In conventional unsupervised speaker adaptation, input speech is once recognized using a speaker-independent reference model dictionary (a set of reference phoneme HMMs, for instance) on the basis of a decoding algorithm like the Viterbi algorithm as disclosed in, for example, Seiich Nakagawa, "Speech Recognition Using Probability Models," Institute of Electronics, Information and Communication Engineers of Japan, 1988, after which the phoneme HMM sequence of the input speech is estimated. The phoneme HMM sequence A of the input speech is estimated by selecting phoneme HMMs from the reference model dictionary, which are concatenated together. In order to maximize the likelihood of the concatenated phoneme HMM sequence, a transformation parameter η in a function (a model transformation function) G.sub.η (θ) for mapping model parameters θ of all phoneme HMMs of the reference model dictionary to the phoneme model parameters of the speaker to be recognized is calculated by the following equation: ##EQU1## based on, for example, a Maximum A Posteriori (MAP) estimation (J. L. Gauvain and C. -H. Lee, Maximum a posteriori estimation for multivariate Gaussian mixture observations of Markov chains, IEEE Trans. Speech and Audio processing, vol. 2, No. 2, pp. 291-298, for instance), where X is input speech, f() a likelihood function and g() a priori probability density function. Parameters θ' of the phoneme HMM adapted to the speaker to be recognized are calculated by the following equation (2) using the θ'.

θ'=G.sub.θ' (θ)                          (2)

In practice, it is assumed that the variance σ, weighting factor w and state transition probability which form the model parameters representing each phoneme model do not vary, and only the mean value m is adapted. In this instance, the model transformation function G.sub.θ () is calculated by the following equation (3):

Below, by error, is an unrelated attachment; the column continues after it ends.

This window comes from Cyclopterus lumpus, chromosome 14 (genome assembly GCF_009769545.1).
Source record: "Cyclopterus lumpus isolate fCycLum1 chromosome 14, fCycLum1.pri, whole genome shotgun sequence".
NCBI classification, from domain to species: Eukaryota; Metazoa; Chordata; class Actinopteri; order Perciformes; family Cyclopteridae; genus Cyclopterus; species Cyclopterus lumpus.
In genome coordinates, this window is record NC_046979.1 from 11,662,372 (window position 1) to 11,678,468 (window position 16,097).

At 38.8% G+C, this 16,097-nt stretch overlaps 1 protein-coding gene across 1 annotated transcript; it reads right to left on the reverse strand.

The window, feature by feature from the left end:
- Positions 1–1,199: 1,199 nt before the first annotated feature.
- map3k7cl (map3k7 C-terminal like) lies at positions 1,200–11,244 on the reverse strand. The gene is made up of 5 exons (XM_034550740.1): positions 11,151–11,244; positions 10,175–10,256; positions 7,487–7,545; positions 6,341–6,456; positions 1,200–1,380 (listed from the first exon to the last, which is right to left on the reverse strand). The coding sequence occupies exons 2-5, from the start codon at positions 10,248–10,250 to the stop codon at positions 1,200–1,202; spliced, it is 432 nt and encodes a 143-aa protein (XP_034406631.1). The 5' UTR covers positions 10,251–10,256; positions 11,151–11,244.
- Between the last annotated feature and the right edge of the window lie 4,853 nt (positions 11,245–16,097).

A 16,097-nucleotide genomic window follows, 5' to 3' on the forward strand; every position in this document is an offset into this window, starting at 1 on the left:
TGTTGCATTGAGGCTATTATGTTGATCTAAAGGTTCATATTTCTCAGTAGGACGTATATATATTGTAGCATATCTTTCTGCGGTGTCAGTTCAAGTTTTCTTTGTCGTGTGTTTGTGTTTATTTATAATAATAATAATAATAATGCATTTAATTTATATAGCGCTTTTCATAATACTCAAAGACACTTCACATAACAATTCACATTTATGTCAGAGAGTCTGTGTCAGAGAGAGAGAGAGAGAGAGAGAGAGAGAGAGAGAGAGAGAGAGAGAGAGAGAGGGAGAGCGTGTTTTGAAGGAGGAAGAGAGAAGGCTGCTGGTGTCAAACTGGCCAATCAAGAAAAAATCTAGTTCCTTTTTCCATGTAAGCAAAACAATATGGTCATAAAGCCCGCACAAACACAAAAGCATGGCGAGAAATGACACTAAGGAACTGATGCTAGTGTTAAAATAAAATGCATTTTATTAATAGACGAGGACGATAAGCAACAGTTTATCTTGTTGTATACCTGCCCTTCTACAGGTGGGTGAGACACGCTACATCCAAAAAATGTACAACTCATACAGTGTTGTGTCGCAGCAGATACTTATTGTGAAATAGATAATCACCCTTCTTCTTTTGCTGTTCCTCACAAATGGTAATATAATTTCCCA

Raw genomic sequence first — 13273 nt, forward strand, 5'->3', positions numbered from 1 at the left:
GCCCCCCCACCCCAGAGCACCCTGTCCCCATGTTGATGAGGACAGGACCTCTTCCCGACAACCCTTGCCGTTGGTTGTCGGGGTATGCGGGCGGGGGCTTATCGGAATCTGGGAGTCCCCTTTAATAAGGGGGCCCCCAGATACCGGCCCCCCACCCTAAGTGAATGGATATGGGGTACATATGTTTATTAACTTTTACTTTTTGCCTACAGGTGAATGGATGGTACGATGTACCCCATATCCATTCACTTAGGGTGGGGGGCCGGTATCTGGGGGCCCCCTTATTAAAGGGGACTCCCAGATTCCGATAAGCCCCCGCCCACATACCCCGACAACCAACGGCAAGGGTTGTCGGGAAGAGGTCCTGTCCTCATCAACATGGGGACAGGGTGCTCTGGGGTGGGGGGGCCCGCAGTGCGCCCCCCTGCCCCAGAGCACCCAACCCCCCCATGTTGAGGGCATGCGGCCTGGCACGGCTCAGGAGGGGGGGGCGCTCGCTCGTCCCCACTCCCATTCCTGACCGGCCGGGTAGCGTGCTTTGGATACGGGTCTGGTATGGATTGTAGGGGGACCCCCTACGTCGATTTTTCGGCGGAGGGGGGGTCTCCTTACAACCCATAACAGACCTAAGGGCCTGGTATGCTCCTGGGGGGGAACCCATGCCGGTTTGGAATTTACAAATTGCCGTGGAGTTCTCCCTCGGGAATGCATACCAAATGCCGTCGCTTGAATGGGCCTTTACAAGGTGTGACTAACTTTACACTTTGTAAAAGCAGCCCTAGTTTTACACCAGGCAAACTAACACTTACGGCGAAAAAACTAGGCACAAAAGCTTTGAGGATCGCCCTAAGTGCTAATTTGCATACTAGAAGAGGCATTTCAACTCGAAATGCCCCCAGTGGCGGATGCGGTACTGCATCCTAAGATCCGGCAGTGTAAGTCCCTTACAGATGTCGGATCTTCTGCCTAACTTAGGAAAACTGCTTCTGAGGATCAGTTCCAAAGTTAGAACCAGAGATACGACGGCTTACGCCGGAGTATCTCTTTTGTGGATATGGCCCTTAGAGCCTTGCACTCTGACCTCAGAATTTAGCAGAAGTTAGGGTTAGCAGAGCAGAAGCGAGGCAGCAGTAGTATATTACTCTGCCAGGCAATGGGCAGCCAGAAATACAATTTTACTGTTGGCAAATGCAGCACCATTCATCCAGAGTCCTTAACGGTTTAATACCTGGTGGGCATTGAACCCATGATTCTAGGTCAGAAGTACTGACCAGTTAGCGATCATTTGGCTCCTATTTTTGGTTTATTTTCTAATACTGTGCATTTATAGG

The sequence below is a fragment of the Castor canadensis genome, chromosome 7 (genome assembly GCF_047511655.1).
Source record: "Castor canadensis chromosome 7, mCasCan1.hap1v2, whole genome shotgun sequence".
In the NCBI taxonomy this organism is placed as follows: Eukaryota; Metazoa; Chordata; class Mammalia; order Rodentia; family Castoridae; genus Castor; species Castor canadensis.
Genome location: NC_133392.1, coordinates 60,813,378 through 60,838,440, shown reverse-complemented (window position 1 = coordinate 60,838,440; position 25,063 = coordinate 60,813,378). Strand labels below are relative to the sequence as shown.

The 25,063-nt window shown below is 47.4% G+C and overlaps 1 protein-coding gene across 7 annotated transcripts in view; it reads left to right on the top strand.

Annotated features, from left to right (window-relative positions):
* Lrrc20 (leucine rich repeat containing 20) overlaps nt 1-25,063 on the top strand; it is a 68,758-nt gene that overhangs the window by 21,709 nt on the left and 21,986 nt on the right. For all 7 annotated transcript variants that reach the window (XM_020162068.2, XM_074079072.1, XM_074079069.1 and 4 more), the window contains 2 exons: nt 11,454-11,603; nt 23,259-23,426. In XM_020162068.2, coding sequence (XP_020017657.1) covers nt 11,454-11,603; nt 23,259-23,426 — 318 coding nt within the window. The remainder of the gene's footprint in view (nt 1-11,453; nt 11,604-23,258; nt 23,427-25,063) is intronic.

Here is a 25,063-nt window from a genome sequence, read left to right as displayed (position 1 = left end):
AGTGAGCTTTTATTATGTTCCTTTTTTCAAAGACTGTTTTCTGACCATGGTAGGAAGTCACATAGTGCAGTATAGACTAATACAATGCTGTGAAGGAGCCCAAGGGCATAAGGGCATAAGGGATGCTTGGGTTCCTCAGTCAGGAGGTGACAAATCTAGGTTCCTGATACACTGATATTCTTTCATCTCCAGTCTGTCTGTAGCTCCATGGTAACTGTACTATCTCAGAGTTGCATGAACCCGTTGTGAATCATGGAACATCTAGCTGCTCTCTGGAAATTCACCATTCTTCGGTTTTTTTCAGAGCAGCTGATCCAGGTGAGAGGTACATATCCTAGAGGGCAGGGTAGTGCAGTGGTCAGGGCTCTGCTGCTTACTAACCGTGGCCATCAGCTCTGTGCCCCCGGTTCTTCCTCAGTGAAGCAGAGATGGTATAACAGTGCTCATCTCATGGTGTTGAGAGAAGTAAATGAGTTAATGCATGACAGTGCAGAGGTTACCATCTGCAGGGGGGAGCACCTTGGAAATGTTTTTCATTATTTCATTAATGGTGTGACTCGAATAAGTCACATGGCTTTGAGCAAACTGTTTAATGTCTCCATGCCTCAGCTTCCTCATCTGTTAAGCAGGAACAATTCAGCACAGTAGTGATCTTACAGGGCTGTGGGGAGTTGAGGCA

G.sub.θ (m)=m+θ                                (3)

In this way, the input speech X is re-recognized using the reference model dictionary adapted to the speaker to be recognized and the recognition result is output. With the mapping of the model parameters θ by Eqs. (1) and (2), however, the phoneme HMM sequence cannot accurately be estimated for the input speech X of speakers for which the speaker-independent reference phoneme HMM dictionary is low in recognition rate, and hence the intended effect of speaker adaptation is not always produced.

SUMMARY OF THE INVENTION

It is therefore an object of the present invention to provide a method for speaker adaptation of speech models which permits more accurate estimation of a speech model sequence for input speech through speaker adaptation.

Another object of the present invention is to provide a speech recognition method which has a high success rate in recognition through utilization of the speaker adaptation method.

Still another object of the present invention is to provide a recording medium which has the speech recognition method recorded thereon.